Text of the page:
Posted on 28 February 2018 by Roger Harding, Head of Public Attitudes
Don’t let the party tear itself apart by in-fighting on Europe and neutralise the NHS: two lessons Cameron and Osborne took from the long years of post-1997 wilderness.
The first is now very publicly on life support. The second isn’t as bad, but it is getting a stern warning from its GP with news today that public dissatisfaction with the NHS is at a 10-year high. The diagnosis is far from terminal, but it is a wake-up call.
Today’s British Social Attitudes data, collected by the National Centre for Social Research and analysed by the Kings Fund and Nuffield Trust, shows that public satisfaction has fallen 6% in the last year. Dissatisfaction is the highest since 2007 and near double what it was in 2014.
The top reasons given by the public are that it takes too long to get an appointment, there’s not enough staff and funding and the impact of ‘government reforms’. Satisfaction with GP services is at its lowest since the survey began in 1983.
It is easy now to forget how hard Cameron and Osborne tried to neutralise the perception that their party could not be trusted with the NHS. In the coalition years the NHS was spared the worst of austerity, despite this entailing deeper cuts for nearly everything else. There was the infamous promise of no more ‘pointless reorganisations’.
Cameron was so committed to changing his party’s image on the issue that rather than shy away from it, his 2010 election campaign was launched with the statement that he now led 'the party of the NHS'. By contrast, Labour got so good at attacking the Conservatives on the NHS that they’ve been dialing it in for years; 2017’s day before polling slogan that there's ’24 hours to save the NHS’ was a carbon copy of nearly every Labour polling eve leaflet since 1997.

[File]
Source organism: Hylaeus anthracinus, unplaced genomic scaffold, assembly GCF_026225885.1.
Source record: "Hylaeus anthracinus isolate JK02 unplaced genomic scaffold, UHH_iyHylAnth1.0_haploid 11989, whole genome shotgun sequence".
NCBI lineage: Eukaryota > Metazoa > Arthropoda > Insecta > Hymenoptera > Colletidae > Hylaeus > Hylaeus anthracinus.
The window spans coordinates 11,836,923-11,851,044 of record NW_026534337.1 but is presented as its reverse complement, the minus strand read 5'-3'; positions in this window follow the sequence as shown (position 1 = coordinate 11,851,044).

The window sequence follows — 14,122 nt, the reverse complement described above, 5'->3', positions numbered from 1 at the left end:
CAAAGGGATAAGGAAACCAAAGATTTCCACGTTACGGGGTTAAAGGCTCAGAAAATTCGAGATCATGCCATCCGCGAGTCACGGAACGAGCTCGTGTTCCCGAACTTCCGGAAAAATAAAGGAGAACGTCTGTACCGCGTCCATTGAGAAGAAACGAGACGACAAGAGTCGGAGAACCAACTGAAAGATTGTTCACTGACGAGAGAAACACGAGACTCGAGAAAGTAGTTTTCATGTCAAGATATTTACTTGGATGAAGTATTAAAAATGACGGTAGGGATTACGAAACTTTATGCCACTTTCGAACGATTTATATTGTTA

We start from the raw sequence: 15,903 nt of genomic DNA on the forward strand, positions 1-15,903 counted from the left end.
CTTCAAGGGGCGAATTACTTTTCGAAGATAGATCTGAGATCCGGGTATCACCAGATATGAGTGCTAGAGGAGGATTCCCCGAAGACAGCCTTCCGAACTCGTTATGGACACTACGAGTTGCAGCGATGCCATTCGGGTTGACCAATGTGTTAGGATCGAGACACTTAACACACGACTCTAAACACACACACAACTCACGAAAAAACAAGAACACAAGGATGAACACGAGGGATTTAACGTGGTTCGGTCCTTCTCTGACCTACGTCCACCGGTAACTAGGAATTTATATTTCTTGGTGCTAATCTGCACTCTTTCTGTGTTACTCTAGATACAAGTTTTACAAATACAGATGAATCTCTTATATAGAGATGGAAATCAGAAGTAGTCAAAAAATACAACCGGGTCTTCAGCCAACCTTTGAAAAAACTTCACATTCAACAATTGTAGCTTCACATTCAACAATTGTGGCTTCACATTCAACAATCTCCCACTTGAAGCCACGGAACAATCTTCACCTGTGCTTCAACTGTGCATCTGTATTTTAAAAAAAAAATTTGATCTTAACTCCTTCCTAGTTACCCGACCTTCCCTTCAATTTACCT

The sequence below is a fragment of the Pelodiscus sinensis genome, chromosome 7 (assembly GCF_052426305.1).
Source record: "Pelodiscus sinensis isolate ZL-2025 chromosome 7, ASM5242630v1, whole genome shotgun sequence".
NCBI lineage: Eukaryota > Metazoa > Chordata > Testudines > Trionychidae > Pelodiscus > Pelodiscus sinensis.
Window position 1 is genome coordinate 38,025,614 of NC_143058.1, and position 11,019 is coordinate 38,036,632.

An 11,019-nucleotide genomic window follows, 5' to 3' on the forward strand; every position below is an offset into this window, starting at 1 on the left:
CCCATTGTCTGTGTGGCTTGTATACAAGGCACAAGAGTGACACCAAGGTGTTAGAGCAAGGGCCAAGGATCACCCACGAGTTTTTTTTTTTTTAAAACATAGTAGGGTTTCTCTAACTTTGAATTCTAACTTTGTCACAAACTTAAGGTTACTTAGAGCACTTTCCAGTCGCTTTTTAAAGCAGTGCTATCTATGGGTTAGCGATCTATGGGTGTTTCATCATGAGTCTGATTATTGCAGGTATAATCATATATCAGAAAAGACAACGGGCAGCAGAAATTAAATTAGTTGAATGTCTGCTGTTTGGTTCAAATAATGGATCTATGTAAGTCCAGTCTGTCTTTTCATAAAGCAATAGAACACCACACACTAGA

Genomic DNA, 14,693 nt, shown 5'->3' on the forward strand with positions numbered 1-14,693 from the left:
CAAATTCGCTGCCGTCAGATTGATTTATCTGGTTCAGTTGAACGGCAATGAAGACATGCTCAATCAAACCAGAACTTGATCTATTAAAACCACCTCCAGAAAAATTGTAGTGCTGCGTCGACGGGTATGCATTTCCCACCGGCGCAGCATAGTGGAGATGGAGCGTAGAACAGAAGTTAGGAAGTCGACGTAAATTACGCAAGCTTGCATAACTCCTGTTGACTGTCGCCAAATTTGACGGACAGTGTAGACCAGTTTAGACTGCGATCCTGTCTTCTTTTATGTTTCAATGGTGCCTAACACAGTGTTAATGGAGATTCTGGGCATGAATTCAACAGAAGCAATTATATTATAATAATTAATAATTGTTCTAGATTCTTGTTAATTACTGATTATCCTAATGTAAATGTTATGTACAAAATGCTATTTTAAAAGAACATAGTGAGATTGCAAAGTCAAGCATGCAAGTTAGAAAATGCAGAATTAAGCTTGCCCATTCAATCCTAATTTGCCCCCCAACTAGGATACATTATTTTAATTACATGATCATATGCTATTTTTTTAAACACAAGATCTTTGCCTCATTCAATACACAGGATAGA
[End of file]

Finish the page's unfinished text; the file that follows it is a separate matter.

But by 2010 those Labour attacks were losing their force in the face of Cameron’s new tack. The strategy worked; NHS satisfaction was largely stable for much of the coalition years despite an initial dip in 2010.
Perhaps because of this, the NHS slowly dropped down the list of issues the public thought were important to the country and some polls even had more people trusting the Tories than Labour to run the service.
The data today shows those days are now gone. The NHS has shot back to the very top of the issues we most care about, the Conservatives lag well behind Labour on the issue and crucially public satisfaction is falling.
However, this isn’t yet terminal. Satisfaction is down but it’s still higher than it was in 2007. The data also points to two areas that might help turn things around. Firstly, the starkest drop in satisfaction is in GP services; the part of the NHS people engage with most. Arresting that decline, especially when the government was so prominently involved in GP-associated reforms, much be part of improving the overall picture.
Secondly, people do recognise that the NHS needs more money and indications from the BSA show they might just be prepared to pay for it. Last year the proportion of people who want to see more tax and spend overtook those who want to keep things the same for the first time in a decade.
Now, wanting more tax in principle and being happy to actually cough up are two very different things. But it does show that the tide is turning, and with Labour promising significant investment in the NHS, it might be one the Conservatives cannot afford to resist.